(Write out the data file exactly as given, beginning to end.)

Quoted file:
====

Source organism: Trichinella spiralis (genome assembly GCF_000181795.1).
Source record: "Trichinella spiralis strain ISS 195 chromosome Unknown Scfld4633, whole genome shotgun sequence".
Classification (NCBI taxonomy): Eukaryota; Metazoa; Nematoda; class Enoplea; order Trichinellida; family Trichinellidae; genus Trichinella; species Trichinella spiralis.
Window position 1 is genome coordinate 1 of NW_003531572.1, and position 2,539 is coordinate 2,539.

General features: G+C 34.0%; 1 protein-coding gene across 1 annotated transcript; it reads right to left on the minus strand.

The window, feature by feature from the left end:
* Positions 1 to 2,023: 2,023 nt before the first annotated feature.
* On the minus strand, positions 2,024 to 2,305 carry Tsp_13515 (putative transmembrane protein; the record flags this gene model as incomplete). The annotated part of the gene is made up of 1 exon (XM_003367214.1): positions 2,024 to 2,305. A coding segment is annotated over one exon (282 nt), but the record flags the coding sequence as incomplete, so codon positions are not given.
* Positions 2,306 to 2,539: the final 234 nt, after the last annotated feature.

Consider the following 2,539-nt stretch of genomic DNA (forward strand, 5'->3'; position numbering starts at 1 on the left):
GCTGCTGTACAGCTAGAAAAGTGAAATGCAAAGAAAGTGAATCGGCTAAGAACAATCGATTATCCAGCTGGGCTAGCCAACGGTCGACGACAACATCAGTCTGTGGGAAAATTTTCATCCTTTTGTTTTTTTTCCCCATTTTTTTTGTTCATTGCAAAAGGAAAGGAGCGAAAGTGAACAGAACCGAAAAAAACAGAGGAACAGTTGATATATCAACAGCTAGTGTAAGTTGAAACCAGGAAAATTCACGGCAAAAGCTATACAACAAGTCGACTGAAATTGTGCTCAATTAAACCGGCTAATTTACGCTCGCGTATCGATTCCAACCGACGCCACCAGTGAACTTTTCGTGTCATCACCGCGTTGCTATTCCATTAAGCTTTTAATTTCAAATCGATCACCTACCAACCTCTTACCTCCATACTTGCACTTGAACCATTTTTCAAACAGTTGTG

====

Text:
Source organism: Trichinella spiralis (genome assembly GCF_000181795.1).
Source record: "Trichinella spiralis strain ISS 195 chromosome Unknown Scfld4633, whole genome shotgun sequence".
Classification (NCBI taxonomy): Eukaryota; Metazoa; Nematoda; class Enoplea; order Trichinellida; family Trichinellidae; genus Trichinella; species Trichinella spiralis.
Window position 1 is genome coordinate 1 of NW_003531572.1, and position 2,539 is coordinate 2,539.

General features: G+C 34.0%; 1 protein-coding gene across 1 annotated transcript; it reads right to left on the minus strand.

The window, feature by feature from the left end:
* Positions 1 to 2,023: 2,023 nt before the first annotated feature.
* On the minus strand, positions 2,024 to 2,305 carry Tsp_13515 (putative transmembrane protein; the record flags this gene model as incomplete). The annotated part of the gene is made up of 1 exon (XM_003367214.1): positions 2,024 to 2,305. A coding segment is annotated over one exon (282 nt), but the record flags the coding sequence as incomplete, so codon positions are not given.
* Positions 2,306 to 2,539: the final 234 nt, after the last annotated feature.

Consider the following 2,539-nt stretch of genomic DNA (forward strand, 5'->3'; position numbering starts at 1 on the left):
GCTGCTGTACAGCTAGAAAAGTGAAATGCAAAGAAAGTGAATCGGCTAAGAACAATCGATTATCCAGCTGGGCTAGCCAACGGTCGACGACAACATCAGTCTGTGGGAAAATTTTCATCCTTTTGTTTTTTTTCCCCATTTTTTTTGTTCATTGCAAAAGGAAAGGAGCGAAAGTGAACAGAACCGAAAAAAACAGAGGAACAGTTGATATATCAACAGCTAGTGTAAGTTGAAACCAGGAAAATTCACGGCAAAAGCTATACAACAAGTCGACTGAAATTGTGCTCAATTAAACCGGCTAATTTACGCTCGCGTATCGATTCCAACCGACGCCACCAGTGAACTTTTCGTGTCATCACCGCGTTGCTATTCCATTAAGCTTTTAATTTCAAATCGATCACCTACCAACCTCTTACCTCCATACTTGCACTTGAACCATTTTTCAAACAGTTGTG